Google has gone through a lot of changes in the last year, and the front page of Search Results has undergone a slow overhaul which has resulted in the top three organic positions ending up lower down for some results and often eclipsed by some much more eye-catching results. The top positions are still pulling in hefty search numbers of course, so there’s no need to throw the toys, but for some of your search phrases it’s highly likely you will need to augment your marketing strategy to ensure you’re in the top portion of the page.
Take this search results page as an example, for a product (in this case we’re going to look at adjusting the marketing for an ecommerce site to increase visibility):
The Adwords we are quite used to seeing take up three spaces at the top left. The likelihood is you already know how to feature in those, and may be already using them or may have decided they are not right for your business (they don’t suit every site). I’m not going to go into this so much, as it’s been around for a while and you should have already explored this option.
Underneath these ads are a row of fairly eye-catching images, and this is one area you can certainly look into. The process of persuading Google to list your images in Image Search is a not a simple one, and starts with keyword-rich relevant alt tags and ends with XML Sitemap Image-Extensions.
Primarily, you need to name your image file with an appropriate name, as Google reads these. So ‘CherokeeScrubTop-Green.jpg’ would work well, and so on. Alt tags then need to be similarly relevant and need to work with your keywords (and potential search terms).
You should ensure images are of a good quality and size (meaning not too small OR large), and that the large version and not a thumbnail are going to be spidered and recognised by Google for your keywords.
Finally, there are options such as image-extensions within XML Sitemaps, as a way of showing Google images that it may otherwise miss.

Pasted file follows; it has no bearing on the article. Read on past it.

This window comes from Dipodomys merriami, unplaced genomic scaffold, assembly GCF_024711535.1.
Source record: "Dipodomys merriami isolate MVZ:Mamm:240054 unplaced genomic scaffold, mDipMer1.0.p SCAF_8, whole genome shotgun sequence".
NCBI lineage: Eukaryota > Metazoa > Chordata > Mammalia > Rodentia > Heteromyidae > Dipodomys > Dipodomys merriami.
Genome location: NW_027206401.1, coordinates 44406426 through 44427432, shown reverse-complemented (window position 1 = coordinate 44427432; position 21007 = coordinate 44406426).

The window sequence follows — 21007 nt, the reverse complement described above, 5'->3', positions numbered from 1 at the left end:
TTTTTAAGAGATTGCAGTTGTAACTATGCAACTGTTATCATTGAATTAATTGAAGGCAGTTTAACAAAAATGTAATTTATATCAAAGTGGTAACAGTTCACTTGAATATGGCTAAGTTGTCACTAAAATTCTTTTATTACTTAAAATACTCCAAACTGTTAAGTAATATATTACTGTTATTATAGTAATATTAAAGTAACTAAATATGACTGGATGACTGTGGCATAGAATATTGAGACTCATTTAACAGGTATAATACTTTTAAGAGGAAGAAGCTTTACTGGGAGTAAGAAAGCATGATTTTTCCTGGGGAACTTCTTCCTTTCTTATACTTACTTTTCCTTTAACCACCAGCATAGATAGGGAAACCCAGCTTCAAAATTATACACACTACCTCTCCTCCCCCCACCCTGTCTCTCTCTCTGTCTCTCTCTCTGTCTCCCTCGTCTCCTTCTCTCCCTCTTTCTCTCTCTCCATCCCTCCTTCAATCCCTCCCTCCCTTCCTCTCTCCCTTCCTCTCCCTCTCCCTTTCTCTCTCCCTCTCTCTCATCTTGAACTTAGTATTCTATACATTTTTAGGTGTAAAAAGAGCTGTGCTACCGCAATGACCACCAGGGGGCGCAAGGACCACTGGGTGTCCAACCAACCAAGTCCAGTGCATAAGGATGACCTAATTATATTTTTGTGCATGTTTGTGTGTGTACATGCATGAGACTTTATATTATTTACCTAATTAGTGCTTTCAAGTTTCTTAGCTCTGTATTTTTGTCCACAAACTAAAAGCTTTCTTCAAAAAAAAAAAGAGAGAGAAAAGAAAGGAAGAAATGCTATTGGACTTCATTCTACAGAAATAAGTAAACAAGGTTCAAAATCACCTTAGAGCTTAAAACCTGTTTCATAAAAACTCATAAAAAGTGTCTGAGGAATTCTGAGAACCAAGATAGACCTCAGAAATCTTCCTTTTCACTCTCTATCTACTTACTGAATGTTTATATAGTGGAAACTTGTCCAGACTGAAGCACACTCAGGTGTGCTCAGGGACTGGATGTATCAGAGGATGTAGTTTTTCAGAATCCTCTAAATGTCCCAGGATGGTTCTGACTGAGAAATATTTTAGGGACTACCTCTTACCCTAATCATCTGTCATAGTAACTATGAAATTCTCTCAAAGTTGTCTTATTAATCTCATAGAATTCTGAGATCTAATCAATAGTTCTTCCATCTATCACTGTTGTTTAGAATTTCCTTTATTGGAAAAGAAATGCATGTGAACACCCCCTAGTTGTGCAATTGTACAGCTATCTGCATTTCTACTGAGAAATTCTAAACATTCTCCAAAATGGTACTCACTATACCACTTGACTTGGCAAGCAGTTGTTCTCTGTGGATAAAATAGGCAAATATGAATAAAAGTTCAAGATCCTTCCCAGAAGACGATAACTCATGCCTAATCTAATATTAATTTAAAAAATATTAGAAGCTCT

This is the really important one – it combines the two we’ve already discussed. It’s actually what used to be the initially free Froogle, then renamed to Google Shopping, and this was then converted to a paid shopping system. Ecommerce shops can submit a file listing all their products along with prices, images, shipping, etc, and Google lists them in order to rating, quantity, popularity, price, etc.
The thing you need to be aware of however, is that it works very well. Many browsers don’t realise they are now paid ads, and the combination of immediate prices and images generate a lot of clicks. For the clients that we’ve worked with to run these ads, they’ve been very effective. What’s more, they almost run themselves in Adwords. Of course you need to have some knowledge of how to set up and maintain them, but Google makes a lot of the display choices for you based on your products feed, so all you have to do is keep this regularly updated and relevant. And as with Adwords, you only pay for clicks, which tend to be a lot more targeted, as your customer has already seen the product and decided they like the price. That’s about as hot a lead as you can get.
Many online shops will allow you enter any necessary information and then generate an XML file for Google Shopping (our Mazurka ecommerce software does this) which is the best way to go. You could create one manually, but it would be a lot harder to keep it up to date every time you changed prices.
So check the search phrases you’re interested in, and the phrases you dominate on Google’s first page, and then claim the rest of the page real estate available!